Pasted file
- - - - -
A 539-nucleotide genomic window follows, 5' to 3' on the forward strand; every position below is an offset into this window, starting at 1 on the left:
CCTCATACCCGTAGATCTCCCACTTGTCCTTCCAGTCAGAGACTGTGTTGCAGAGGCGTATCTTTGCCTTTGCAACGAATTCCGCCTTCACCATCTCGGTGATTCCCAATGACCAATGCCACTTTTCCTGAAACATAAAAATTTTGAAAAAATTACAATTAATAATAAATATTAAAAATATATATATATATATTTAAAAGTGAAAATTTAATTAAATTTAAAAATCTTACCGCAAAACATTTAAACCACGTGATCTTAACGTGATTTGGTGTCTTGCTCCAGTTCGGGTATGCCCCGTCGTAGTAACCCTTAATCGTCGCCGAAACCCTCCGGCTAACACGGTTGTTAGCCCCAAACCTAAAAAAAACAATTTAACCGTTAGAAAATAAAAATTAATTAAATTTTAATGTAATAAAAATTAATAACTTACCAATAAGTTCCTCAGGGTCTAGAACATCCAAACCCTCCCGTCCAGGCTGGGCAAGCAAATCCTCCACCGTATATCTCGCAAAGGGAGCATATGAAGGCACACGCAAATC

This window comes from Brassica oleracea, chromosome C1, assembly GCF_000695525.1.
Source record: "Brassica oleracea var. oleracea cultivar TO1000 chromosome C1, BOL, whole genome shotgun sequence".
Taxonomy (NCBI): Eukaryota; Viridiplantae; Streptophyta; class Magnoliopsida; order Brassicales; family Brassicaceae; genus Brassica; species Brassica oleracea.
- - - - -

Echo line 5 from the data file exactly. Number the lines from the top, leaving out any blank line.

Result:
Taxonomy (NCBI): Eukaryota; Viridiplantae; Streptophyta; class Magnoliopsida; order Brassicales; family Brassicaceae; genus Brassica; species Brassica oleracea.